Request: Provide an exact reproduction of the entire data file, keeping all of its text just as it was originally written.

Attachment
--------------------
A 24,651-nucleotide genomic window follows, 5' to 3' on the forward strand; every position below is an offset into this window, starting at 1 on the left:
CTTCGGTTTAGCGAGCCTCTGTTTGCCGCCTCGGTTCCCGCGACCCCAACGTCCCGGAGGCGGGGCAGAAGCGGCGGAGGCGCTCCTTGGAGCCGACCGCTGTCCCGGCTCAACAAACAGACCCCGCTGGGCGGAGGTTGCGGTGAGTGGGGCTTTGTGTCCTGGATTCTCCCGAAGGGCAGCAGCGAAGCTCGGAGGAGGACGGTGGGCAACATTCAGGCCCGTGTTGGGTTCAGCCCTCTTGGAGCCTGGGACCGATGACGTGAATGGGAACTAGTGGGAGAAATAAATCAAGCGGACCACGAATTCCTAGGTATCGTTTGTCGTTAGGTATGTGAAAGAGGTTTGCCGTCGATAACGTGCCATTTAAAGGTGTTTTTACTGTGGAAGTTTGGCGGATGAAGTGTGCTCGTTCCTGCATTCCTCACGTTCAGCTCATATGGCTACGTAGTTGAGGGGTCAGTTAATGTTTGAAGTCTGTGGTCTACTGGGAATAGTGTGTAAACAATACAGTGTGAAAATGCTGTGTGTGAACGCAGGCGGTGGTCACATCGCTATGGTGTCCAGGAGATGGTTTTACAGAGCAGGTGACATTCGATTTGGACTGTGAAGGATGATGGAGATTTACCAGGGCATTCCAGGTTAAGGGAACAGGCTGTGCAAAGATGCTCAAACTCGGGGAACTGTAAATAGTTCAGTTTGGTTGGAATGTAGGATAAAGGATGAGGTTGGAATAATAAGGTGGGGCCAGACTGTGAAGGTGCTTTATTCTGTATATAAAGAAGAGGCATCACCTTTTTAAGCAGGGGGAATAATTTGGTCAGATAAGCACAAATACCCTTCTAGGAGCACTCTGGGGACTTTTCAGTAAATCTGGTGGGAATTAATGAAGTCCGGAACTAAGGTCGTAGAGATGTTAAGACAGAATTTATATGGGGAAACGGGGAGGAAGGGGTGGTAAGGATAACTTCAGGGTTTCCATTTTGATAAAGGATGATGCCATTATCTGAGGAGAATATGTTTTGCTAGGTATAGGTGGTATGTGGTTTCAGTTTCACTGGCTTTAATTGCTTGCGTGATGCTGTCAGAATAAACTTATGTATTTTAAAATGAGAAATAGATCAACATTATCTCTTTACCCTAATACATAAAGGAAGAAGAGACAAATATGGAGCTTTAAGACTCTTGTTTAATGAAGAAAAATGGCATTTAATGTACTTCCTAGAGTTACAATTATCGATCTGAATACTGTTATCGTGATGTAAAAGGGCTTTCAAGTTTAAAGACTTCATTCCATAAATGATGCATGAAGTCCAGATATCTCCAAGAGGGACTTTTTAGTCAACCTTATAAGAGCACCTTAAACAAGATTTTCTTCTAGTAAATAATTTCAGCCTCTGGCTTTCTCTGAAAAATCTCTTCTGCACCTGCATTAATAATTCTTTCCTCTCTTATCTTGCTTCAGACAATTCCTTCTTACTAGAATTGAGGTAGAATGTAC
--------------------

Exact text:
A 24,651-nucleotide genomic window follows, 5' to 3' on the forward strand; every position below is an offset into this window, starting at 1 on the left:
CTTCGGTTTAGCGAGCCTCTGTTTGCCGCCTCGGTTCCCGCGACCCCAACGTCCCGGAGGCGGGGCAGAAGCGGCGGAGGCGCTCCTTGGAGCCGACCGCTGTCCCGGCTCAACAAACAGACCCCGCTGGGCGGAGGTTGCGGTGAGTGGGGCTTTGTGTCCTGGATTCTCCCGAAGGGCAGCAGCGAAGCTCGGAGGAGGACGGTGGGCAACATTCAGGCCCGTGTTGGGTTCAGCCCTCTTGGAGCCTGGGACCGATGACGTGAATGGGAACTAGTGGGAGAAATAAATCAAGCGGACCACGAATTCCTAGGTATCGTTTGTCGTTAGGTATGTGAAAGAGGTTTGCCGTCGATAACGTGCCATTTAAAGGTGTTTTTACTGTGGAAGTTTGGCGGATGAAGTGTGCTCGTTCCTGCATTCCTCACGTTCAGCTCATATGGCTACGTAGTTGAGGGGTCAGTTAATGTTTGAAGTCTGTGGTCTACTGGGAATAGTGTGTAAACAATACAGTGTGAAAATGCTGTGTGTGAACGCAGGCGGTGGTCACATCGCTATGGTGTCCAGGAGATGGTTTTACAGAGCAGGTGACATTCGATTTGGACTGTGAAGGATGATGGAGATTTACCAGGGCATTCCAGGTTAAGGGAACAGGCTGTGCAAAGATGCTCAAACTCGGGGAACTGTAAATAGTTCAGTTTGGTTGGAATGTAGGATAAAGGATGAGGTTGGAATAATAAGGTGGGGCCAGACTGTGAAGGTGCTTTATTCTGTATATAAAGAAGAGGCATCACCTTTTTAAGCAGGGGGAATAATTTGGTCAGATAAGCACAAATACCCTTCTAGGAGCACTCTGGGGACTTTTCAGTAAATCTGGTGGGAATTAATGAAGTCCGGAACTAAGGTCGTAGAGATGTTAAGACAGAATTTATATGGGGAAACGGGGAGGAAGGGGTGGTAAGGATAACTTCAGGGTTTCCATTTTGATAAAGGATGATGCCATTATCTGAGGAGAATATGTTTTGCTAGGTATAGGTGGTATGTGGTTTCAGTTTCACTGGCTTTAATTGCTTGCGTGATGCTGTCAGAATAAACTTATGTATTTTAAAATGAGAAATAGATCAACATTATCTCTTTACCCTAATACATAAAGGAAGAAGAGACAAATATGGAGCTTTAAGACTCTTGTTTAATGAAGAAAAATGGCATTTAATGTACTTCCTAGAGTTACAATTATCGATCTGAATACTGTTATCGTGATGTAAAAGGGCTTTCAAGTTTAAAGACTTCATTCCATAAATGATGCATGAAGTCCAGATATCTCCAAGAGGGACTTTTTAGTCAACCTTATAAGAGCACCTTAAACAAGATTTTCTTCTAGTAAATAATTTCAGCCTCTGGCTTTCTCTGAAAAATCTCTTCTGCACCTGCATTAATAATTCTTTCCTCTCTTATCTTGCTTCAGACAATTCCTTCTTACTAGAATTGAGGTAGAATGTAC